November 18, 2019      < 1 min read

Barcoding is the new way of doing inventory management, and it is no surprise that companies who make the switch rave about it to no end. There are so many bonuses to barcoding including saving time, money, reducing wasted resources and removing the painful feeling of having an out-of-control warehouse that desperately needs a systems spring-clean.

Barcodes are a pictorial way of portraying strings of numbers, which encode all the information for a product. It is an extremely efficient way of recording data and assigning new data to a product without having to actually go and label the physical product again. Now, all of this does not having to come with an obscene price tag. In fact, to set up barcoding in your business can be very reasonable indeed. Here is a ‘how-to’ in getting up and running in the barcode world.

Tools of the barcoding trade

Barcode generator

As you can imagine, the first bit of equipment you might need to generate a barcode is a barcode generator. It is not necessary to buy them from a universal database (such as UPC) particularly if you are just starting out and testing the waters. There are online web services with either barcode fonts or barcode generators where you can create barcodes. A popular type of barcode created in this way for small to medium sized business is Code 3 of 9 and is printable with a standard laser printer on standard labels.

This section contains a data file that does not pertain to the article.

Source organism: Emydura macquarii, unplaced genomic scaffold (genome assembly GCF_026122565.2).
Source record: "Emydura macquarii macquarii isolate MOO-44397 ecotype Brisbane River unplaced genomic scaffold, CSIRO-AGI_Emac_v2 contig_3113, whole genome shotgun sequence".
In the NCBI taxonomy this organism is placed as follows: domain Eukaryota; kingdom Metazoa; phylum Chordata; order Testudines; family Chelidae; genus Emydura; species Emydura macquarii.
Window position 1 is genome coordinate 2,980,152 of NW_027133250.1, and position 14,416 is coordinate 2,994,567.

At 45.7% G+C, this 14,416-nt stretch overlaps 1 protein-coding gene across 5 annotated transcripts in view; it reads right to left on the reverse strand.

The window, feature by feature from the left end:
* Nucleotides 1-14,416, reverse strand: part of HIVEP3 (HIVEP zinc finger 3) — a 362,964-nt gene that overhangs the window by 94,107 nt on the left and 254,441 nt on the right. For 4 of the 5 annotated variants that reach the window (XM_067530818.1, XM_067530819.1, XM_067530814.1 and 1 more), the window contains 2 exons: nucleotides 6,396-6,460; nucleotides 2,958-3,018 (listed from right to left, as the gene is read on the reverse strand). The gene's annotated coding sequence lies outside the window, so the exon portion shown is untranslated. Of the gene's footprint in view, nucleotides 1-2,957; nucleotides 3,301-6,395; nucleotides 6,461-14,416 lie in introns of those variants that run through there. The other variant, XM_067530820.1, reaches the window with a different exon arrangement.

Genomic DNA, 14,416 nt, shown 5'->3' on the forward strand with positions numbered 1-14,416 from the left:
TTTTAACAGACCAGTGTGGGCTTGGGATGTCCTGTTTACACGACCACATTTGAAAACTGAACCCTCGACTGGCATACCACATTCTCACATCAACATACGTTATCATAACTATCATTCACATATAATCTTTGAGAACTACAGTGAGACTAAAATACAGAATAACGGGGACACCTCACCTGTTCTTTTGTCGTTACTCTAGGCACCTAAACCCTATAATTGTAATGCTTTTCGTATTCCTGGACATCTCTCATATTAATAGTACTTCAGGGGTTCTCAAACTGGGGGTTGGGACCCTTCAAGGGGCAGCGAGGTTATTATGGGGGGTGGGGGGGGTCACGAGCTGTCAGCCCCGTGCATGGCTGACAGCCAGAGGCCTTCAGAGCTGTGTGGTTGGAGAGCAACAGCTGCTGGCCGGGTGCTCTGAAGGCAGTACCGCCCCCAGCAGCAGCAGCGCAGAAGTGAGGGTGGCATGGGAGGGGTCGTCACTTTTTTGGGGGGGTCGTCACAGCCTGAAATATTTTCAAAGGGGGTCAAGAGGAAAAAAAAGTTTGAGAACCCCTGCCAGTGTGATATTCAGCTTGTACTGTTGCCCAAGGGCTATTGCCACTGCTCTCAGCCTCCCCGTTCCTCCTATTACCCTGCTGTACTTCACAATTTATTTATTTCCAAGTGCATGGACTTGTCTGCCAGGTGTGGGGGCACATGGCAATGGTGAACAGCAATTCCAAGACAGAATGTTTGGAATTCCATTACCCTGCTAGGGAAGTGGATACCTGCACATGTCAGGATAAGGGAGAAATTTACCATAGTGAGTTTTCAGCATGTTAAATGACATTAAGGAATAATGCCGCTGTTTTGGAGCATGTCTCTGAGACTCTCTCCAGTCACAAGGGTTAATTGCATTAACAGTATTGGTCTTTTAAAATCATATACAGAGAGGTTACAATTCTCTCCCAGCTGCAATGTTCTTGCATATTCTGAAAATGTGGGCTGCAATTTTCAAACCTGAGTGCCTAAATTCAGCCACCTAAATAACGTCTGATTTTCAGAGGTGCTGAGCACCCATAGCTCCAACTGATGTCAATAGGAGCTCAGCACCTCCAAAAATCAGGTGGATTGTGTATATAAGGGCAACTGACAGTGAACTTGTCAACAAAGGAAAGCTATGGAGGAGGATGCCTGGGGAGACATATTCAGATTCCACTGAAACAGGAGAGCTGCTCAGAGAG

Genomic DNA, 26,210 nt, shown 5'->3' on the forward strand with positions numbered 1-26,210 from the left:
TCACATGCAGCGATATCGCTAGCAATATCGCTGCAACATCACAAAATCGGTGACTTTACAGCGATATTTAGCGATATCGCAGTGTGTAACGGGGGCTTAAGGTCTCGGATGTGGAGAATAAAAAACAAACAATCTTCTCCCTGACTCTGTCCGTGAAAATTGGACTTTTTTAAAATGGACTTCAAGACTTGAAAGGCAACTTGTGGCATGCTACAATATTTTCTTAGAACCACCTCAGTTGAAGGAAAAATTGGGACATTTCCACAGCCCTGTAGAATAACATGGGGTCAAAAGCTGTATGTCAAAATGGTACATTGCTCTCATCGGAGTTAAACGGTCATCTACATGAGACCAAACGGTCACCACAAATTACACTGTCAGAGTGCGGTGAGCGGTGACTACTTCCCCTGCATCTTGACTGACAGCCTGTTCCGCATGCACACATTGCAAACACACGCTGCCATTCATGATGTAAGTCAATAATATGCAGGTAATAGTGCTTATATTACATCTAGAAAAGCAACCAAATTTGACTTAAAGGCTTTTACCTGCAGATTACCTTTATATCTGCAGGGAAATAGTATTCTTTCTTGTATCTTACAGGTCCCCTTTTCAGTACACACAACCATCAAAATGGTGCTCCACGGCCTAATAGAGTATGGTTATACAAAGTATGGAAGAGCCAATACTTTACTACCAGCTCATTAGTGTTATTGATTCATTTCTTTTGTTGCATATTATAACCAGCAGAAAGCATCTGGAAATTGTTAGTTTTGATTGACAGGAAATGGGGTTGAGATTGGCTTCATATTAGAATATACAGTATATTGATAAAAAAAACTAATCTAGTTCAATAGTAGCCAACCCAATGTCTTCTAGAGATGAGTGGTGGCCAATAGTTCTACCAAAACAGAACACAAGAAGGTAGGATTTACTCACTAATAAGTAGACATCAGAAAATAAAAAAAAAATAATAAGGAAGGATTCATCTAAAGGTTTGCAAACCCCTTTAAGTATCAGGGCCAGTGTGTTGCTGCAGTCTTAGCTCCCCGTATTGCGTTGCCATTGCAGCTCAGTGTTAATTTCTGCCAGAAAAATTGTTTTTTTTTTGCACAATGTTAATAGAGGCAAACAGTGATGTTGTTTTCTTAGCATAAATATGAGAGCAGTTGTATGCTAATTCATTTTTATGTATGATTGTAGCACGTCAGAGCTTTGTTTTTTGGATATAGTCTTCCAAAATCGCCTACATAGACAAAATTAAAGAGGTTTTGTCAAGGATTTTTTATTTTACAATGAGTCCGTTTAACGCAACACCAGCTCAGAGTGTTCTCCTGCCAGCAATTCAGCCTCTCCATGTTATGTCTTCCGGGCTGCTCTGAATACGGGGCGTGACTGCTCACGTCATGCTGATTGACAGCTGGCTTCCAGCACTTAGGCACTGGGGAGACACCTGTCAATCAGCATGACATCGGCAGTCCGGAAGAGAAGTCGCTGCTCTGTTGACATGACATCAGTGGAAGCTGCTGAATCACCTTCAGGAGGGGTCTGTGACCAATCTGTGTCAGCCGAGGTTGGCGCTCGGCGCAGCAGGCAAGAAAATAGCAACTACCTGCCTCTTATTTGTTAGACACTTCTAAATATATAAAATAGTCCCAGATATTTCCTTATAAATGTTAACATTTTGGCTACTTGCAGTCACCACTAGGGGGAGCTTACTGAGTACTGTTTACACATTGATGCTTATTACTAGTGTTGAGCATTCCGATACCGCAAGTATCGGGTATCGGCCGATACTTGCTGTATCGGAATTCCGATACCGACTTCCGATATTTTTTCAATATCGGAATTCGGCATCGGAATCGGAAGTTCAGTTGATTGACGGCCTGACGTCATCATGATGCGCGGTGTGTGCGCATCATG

You can choose between multiple types with various costs however all you really need, particularly if your needs are only small at this stage, is a simple laser printer to use with Avery standard labels. The laser printer produces very clear and legible barcodes and at a fraction of the cost of others so are a great choice.

Barcode scanner

The second piece of hardware you will need is a barcode scanner. These do not need to be costly at all with a perfectly adequate one being available for under $100. It is important however to pick one that is going to suit your needs such as being USB accessible with the scanner being portable for difficult to reach inventory items.


Now that you have the data, the printer and a way of reading it, you need a software system to analyse and store it. This is where your inventory management software comes into the picture and will invariably make life so much easier and more organised. Inventory management systems are generally set up to incorporate barcoding if that is what you require. This is will enable the fast and efficient acquisition of incoming product data by one simple scan per different item, and for similar items, they can all be added into stock simultaneously by scanning the barcode once and accounting for the incoming stock number.


The final component to barcoding implementation is to decide how to the staff will use it and then ensure the practice is adhered to for accurate control. If one staff member scans items when they take them out of storage for use in production, and the other scans them once they have been used in production, there are opportunities for ‘double-dipping’ or missed counts.

Setting up a barcoding system in your company does not have to be onerous or painful. Conduct a bit of research about your needs and what is available and then seek the help you will need to set it up. Stock taking day will be a breeze!

Topics: , , , ,